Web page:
The road that carries me between our house and Mayo Clinic has become a familiar one over the last two years. I took that road once again last week, because sadly, Dad needed more of his right leg amputated. (It’s a long story, and we’d love your prayers.)
The morning of surgery, I left home before dawn and headed east. The sun rose up over an earth-hugging bank of clouds that looked like mountains. On the radio, the deejay played an old-ish worship song called “Enough,” and because I knew all the lyrics, I sang them loudly.
I’ll bet you’ve heard the song, and maybe you’ve even sung it in your church, or on your radio. Here’s the chorus:
“All of You is more than enough for
All of me for every thirst and every need
You satisfy me with Your love
And all I have in You
Is more than enough”
But then I stopped singing.
Because did I really believe that? Did I really believe that God is “more than enough?”
Could I sing that song if my Dad didn’t make it through surgery? If something awful happened to the kids? If my marriage fell apart? If we went bankrupt? If I lost all my friends? If I couldn’t afford all the stuff I love so much? If the publisher decided they didn’t want to publish my books anymore? If I lost my ability to reason, or think, or speak?
Would God really be enough then?
The questions made me uncomfortable enough that I had to stop singing the words, and really ponder what it meant to say that Jesus is “enough.”
Here’s my heart: to make Jesus known to my kids, my community, … to readers around the world. My message has always been this: Jesus is enough. But do I really mean it, in my everyday life, in the deepest places of my heart where I want what I want?
Dear Lord, let it be so! When we say You are enough, let it be so. When we say You alone satisfy us, let it be true. When we say that You meet every need, let us mean it!
Let me confess something to you: I love my family, my stuff, my ministry, and my freedom to drive my car across the state to see my dad. I love that we have access to great medical care for my parents, and that we even have choices about where we will get that care. But without all of that, could I truly sing to Jesus: “All I have in You is more than enough?”
During my four-hour drive last week, I listened to several podcasts from Scott Sauls, a pastor in Nashville. His words reminded me how hard it is for an American to be truly content with “just Jesus.”
“The things we cling to are slippery,” Pastor Sauls said.
While Dad was in surgery, I stood in this spot in the Mayo waiting room, with my styofoam cup of hot tea, and I thought a good long while about the pastor’s words.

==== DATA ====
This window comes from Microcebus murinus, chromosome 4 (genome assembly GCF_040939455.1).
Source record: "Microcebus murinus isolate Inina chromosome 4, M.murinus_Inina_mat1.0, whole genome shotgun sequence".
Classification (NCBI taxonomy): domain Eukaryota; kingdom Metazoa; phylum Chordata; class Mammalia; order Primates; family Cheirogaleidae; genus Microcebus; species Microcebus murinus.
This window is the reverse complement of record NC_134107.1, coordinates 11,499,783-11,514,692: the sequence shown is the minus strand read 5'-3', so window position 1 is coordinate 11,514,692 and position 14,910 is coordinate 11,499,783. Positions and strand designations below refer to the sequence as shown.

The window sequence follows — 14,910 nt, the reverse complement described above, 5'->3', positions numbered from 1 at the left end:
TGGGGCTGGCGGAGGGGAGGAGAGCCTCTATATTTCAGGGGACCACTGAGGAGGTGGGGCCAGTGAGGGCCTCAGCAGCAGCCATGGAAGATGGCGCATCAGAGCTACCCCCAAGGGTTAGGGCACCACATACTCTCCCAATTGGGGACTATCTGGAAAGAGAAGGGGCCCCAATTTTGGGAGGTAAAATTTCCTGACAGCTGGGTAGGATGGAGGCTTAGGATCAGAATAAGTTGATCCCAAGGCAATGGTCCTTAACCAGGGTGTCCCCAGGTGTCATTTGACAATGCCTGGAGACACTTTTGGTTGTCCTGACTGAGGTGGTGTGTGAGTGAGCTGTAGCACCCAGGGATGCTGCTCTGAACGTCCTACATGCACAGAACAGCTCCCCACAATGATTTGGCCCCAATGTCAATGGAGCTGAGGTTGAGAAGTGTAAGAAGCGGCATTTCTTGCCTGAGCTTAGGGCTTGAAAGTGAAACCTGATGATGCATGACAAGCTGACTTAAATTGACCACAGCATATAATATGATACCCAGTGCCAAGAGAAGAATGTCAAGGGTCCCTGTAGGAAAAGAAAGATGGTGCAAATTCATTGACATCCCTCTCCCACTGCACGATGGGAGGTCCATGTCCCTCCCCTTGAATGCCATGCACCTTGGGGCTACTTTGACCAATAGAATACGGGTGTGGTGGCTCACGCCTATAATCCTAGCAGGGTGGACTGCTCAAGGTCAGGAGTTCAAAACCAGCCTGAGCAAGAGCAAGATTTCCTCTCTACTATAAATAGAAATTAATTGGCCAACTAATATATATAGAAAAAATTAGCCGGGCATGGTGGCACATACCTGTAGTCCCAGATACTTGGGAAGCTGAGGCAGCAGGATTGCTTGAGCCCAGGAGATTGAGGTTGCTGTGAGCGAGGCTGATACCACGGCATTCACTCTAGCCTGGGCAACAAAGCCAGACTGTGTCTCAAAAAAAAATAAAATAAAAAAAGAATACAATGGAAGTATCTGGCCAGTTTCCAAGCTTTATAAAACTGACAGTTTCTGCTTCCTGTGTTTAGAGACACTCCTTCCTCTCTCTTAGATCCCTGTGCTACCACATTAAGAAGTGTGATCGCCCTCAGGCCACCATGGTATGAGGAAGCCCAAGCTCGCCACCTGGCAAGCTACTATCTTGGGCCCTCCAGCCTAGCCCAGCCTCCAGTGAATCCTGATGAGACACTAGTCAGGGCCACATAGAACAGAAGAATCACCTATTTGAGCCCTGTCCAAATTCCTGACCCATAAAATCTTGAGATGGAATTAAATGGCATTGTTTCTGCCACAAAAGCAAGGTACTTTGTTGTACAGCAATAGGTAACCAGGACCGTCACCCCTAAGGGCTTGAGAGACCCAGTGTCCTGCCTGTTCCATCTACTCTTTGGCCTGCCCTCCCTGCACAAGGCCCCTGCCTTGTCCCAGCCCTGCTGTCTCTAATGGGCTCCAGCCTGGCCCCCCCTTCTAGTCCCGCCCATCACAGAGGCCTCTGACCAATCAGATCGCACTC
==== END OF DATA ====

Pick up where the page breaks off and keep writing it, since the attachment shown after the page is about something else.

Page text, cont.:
The truth is, outside of Jesus, everything I treasure has a shelf life. Someday, either my husband or I will grieve for the loss of the other. Someday, I won’t be able to write books anymore. My kids won’t need me like they do now. All of the sturdy buildings in that photo above will one day be gone. As I age, I could lose my memory, even my ability to remember the names of my own children.
In the United States of America, we are rarely put in the position where we truly know that “all of You is more than enough.” Compared to most of the world, our entire lives are the epitome of “more than enough,” even on our worst days. Because of our access, our excess and our privilege, it’s terribly easy to fall into the belief that somehow we made it happen. We can’t take credit for any of it. We can’t take credit for being born into this affluent nation, full of possibility, health care, and abundance. Pastor Sauls said: “You can’t take credit for that … any more than a poor little girl can take the blame for being born in Calcutta and living all her life on less than two bucks a day.”
The idea of the self-made man is akin to “being born on third base and taking credit for hitting a triple. It’s a total myth,” Pastor Sauls said.
This Thanksgiving, I want to do more than sing lyrics to nice songs. I want to mean them. I want to believe in my heart that whether I hit a triple or “struck out,” Jesus is ENOUGH.
I want to know deeply that everything I have is because of Him, and all that I have is more than I deserve. And when it comes down to the day I take my last breath, God will prove it true: He was always, always more than enough.
Until then, I will sing “Enough,” even when my own heart betrays me. I will keep singing, because deep down I know it’s true: Jesus really is enough.
Thank You God for being “enough,” but still giving us more than we deserve.
On this — the week of offering deep thanks over heaping platters and tables dressed in earthen hues — how can we properly thank You? I know that as thankful as I think I am, I’m not even close to giving proper thanks for the gifts, seen and unseen. I know how I’ve taken credit for what You alone give out of Your abundance.
We have our health, and full cupboards, and two cars, and billfolds with enough, and a warm house, and kids, and a church just up the road, and a place to put down roots here at the end of this driveway. But we have so much more that that.
We have You. And that truly is “enough.”